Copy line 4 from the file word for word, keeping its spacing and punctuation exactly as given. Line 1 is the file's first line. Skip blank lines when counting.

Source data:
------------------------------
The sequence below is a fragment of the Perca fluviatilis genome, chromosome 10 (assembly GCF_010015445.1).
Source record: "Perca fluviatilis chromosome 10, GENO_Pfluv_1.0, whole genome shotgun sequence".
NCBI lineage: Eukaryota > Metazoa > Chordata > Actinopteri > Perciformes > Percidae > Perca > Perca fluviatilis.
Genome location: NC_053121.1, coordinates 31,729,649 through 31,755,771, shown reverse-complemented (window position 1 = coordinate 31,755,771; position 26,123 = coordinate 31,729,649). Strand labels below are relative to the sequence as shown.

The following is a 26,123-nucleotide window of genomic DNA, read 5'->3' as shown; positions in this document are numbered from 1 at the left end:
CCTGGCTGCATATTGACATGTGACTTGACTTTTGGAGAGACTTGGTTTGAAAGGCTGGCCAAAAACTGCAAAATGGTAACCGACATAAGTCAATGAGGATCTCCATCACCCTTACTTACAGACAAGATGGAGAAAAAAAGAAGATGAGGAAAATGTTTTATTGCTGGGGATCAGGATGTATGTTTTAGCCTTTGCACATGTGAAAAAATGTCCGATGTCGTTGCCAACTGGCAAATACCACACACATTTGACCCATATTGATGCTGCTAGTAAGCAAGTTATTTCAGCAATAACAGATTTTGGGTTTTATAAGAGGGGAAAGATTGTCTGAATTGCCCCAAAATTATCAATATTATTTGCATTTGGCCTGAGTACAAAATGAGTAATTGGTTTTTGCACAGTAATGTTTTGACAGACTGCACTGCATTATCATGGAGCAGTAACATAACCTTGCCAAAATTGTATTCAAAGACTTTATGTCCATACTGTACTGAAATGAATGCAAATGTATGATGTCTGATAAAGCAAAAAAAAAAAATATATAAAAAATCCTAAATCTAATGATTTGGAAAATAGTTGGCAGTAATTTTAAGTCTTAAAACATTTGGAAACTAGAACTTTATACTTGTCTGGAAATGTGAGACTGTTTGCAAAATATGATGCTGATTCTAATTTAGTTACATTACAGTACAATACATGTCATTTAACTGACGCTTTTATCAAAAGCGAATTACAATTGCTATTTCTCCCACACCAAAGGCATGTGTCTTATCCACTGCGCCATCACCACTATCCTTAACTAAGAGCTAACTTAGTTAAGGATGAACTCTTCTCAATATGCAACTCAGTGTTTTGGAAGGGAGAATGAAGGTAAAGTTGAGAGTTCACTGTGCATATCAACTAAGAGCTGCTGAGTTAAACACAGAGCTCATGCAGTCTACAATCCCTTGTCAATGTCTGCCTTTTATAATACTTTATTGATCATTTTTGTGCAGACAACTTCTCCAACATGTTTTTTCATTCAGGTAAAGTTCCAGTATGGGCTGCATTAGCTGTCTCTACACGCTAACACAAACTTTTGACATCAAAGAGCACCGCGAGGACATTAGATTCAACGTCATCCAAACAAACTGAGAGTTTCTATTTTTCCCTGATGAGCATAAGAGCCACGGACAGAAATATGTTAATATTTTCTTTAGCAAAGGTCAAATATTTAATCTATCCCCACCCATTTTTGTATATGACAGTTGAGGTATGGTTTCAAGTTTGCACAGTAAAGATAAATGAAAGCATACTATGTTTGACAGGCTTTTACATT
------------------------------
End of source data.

Genome location: NC_053121.1, coordinates 31,729,649 through 31,755,771, shown reverse-complemented (window position 1 = coordinate 31,755,771; position 26,123 = coordinate 31,729,649). Strand labels below are relative to the sequence as shown.